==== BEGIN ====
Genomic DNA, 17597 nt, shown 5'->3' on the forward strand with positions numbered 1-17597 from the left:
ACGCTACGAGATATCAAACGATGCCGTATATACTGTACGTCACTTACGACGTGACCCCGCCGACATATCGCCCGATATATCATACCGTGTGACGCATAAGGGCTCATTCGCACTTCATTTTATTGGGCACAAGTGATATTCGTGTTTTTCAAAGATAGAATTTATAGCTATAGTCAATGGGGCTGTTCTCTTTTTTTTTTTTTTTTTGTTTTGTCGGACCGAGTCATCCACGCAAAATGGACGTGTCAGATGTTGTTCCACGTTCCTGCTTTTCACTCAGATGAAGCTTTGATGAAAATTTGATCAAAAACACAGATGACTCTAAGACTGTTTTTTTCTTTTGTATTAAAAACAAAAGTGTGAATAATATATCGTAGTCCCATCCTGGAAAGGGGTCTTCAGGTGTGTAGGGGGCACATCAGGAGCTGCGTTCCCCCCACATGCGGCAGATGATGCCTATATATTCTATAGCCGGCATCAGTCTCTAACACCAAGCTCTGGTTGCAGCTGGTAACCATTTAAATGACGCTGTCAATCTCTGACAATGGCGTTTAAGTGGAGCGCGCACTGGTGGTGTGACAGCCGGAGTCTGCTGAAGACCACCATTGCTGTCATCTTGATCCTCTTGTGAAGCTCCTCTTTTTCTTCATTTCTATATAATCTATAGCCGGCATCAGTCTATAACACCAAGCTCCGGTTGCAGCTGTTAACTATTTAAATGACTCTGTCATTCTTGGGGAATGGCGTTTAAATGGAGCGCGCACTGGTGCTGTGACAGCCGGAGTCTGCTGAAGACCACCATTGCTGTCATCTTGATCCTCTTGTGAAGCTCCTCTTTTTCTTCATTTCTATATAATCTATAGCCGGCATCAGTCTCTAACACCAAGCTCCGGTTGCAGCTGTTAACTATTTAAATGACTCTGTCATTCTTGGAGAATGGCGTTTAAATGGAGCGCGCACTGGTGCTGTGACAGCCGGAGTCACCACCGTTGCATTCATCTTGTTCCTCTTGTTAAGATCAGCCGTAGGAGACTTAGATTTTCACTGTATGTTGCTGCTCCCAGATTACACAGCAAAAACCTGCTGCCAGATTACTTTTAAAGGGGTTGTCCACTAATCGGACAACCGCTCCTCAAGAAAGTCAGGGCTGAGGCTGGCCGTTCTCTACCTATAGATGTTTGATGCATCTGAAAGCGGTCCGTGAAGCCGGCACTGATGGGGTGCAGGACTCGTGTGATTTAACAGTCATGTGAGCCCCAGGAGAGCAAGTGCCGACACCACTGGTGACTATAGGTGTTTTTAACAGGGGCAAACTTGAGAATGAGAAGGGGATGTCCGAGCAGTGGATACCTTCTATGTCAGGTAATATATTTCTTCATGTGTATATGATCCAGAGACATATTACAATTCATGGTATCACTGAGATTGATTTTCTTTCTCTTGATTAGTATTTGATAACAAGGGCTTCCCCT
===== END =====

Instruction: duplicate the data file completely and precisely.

Genomic DNA, 17597 nt, shown 5'->3' on the forward strand with positions numbered 1-17597 from the left:
ACGCTACGAGATATCAAACGATGCCGTATATACTGTACGTCACTTACGACGTGACCCCGCCGACATATCGCCCGATATATCATACCGTGTGACGCATAAGGGCTCATTCGCACTTCATTTTATTGGGCACAAGTGATATTCGTGTTTTTCAAAGATAGAATTTATAGCTATAGTCAATGGGGCTGTTCTCTTTTTTTTTTTTTTTTTGTTTTGTCGGACCGAGTCATCCACGCAAAATGGACGTGTCAGATGTTGTTCCACGTTCCTGCTTTTCACTCAGATGAAGCTTTGATGAAAATTTGATCAAAAACACAGATGACTCTAAGACTGTTTTTTTCTTTTGTATTAAAAACAAAAGTGTGAATAATATATCGTAGTCCCATCCTGGAAAGGGGTCTTCAGGTGTGTAGGGGGCACATCAGGAGCTGCGTTCCCCCCACATGCGGCAGATGATGCCTATATATTCTATAGCCGGCATCAGTCTCTAACACCAAGCTCTGGTTGCAGCTGGTAACCATTTAAATGACGCTGTCAATCTCTGACAATGGCGTTTAAGTGGAGCGCGCACTGGTGGTGTGACAGCCGGAGTCTGCTGAAGACCACCATTGCTGTCATCTTGATCCTCTTGTGAAGCTCCTCTTTTTCTTCATTTCTATATAATCTATAGCCGGCATCAGTCTATAACACCAAGCTCCGGTTGCAGCTGTTAACTATTTAAATGACTCTGTCATTCTTGGGGAATGGCGTTTAAATGGAGCGCGCACTGGTGCTGTGACAGCCGGAGTCTGCTGAAGACCACCATTGCTGTCATCTTGATCCTCTTGTGAAGCTCCTCTTTTTCTTCATTTCTATATAATCTATAGCCGGCATCAGTCTCTAACACCAAGCTCCGGTTGCAGCTGTTAACTATTTAAATGACTCTGTCATTCTTGGAGAATGGCGTTTAAATGGAGCGCGCACTGGTGCTGTGACAGCCGGAGTCACCACCGTTGCATTCATCTTGTTCCTCTTGTTAAGATCAGCCGTAGGAGACTTAGATTTTCACTGTATGTTGCTGCTCCCAGATTACACAGCAAAAACCTGCTGCCAGATTACTTTTAAAGGGGTTGTCCACTAATCGGACAACCGCTCCTCAAGAAAGTCAGGGCTGAGGCTGGCCGTTCTCTACCTATAGATGTTTGATGCATCTGAAAGCGGTCCGTGAAGCCGGCACTGATGGGGTGCAGGACTCGTGTGATTTAACAGTCATGTGAGCCCCAGGAGAGCAAGTGCCGACACCACTGGTGACTATAGGTGTTTTTAACAGGGGCAAACTTGAGAATGAGAAGGGGATGTCCGAGCAGTGGATACCTTCTATGTCAGGTAATATATTTCTTCATGTGTATATGATCCAGAGACATATTACAATTCATGGTATCACTGAGATTGATTTTCTTTCTCTTGATTAGTATTTGATAACAAGGGCTTCCCCT